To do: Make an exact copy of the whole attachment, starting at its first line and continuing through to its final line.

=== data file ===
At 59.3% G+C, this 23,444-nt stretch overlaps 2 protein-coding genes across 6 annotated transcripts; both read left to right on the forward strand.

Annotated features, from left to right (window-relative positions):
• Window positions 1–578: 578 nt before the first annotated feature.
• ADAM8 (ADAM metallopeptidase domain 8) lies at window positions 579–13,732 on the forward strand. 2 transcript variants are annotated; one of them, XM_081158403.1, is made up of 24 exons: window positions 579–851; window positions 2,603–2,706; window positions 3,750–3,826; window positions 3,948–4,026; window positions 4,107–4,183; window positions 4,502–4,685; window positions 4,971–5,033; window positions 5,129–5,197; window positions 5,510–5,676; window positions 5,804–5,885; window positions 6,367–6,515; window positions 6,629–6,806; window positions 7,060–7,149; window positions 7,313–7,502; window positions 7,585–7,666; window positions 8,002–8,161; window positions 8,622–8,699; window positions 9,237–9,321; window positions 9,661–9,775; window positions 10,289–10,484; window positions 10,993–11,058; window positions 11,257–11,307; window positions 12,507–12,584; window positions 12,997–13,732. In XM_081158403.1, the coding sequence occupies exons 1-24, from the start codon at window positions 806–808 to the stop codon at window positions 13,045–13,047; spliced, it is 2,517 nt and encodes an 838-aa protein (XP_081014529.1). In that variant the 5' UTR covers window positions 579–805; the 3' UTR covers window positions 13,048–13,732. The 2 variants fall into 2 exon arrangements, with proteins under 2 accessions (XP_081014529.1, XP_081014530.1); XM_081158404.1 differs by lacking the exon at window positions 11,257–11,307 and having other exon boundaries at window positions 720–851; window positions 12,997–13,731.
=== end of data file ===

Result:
At 59.3% G+C, this 23,444-nt stretch overlaps 2 protein-coding genes across 6 annotated transcripts; both read left to right on the forward strand.

Annotated features, from left to right (window-relative positions):
• Window positions 1–578: 578 nt before the first annotated feature.
• ADAM8 (ADAM metallopeptidase domain 8) lies at window positions 579–13,732 on the forward strand. 2 transcript variants are annotated; one of them, XM_081158403.1, is made up of 24 exons: window positions 579–851; window positions 2,603–2,706; window positions 3,750–3,826; window positions 3,948–4,026; window positions 4,107–4,183; window positions 4,502–4,685; window positions 4,971–5,033; window positions 5,129–5,197; window positions 5,510–5,676; window positions 5,804–5,885; window positions 6,367–6,515; window positions 6,629–6,806; window positions 7,060–7,149; window positions 7,313–7,502; window positions 7,585–7,666; window positions 8,002–8,161; window positions 8,622–8,699; window positions 9,237–9,321; window positions 9,661–9,775; window positions 10,289–10,484; window positions 10,993–11,058; window positions 11,257–11,307; window positions 12,507–12,584; window positions 12,997–13,732. In XM_081158403.1, the coding sequence occupies exons 1-24, from the start codon at window positions 806–808 to the stop codon at window positions 13,045–13,047; spliced, it is 2,517 nt and encodes an 838-aa protein (XP_081014529.1). In that variant the 5' UTR covers window positions 579–805; the 3' UTR covers window positions 13,048–13,732. The 2 variants fall into 2 exon arrangements, with proteins under 2 accessions (XP_081014529.1, XP_081014530.1); XM_081158404.1 differs by lacking the exon at window positions 11,257–11,307 and having other exon boundaries at window positions 720–851; window positions 12,997–13,731.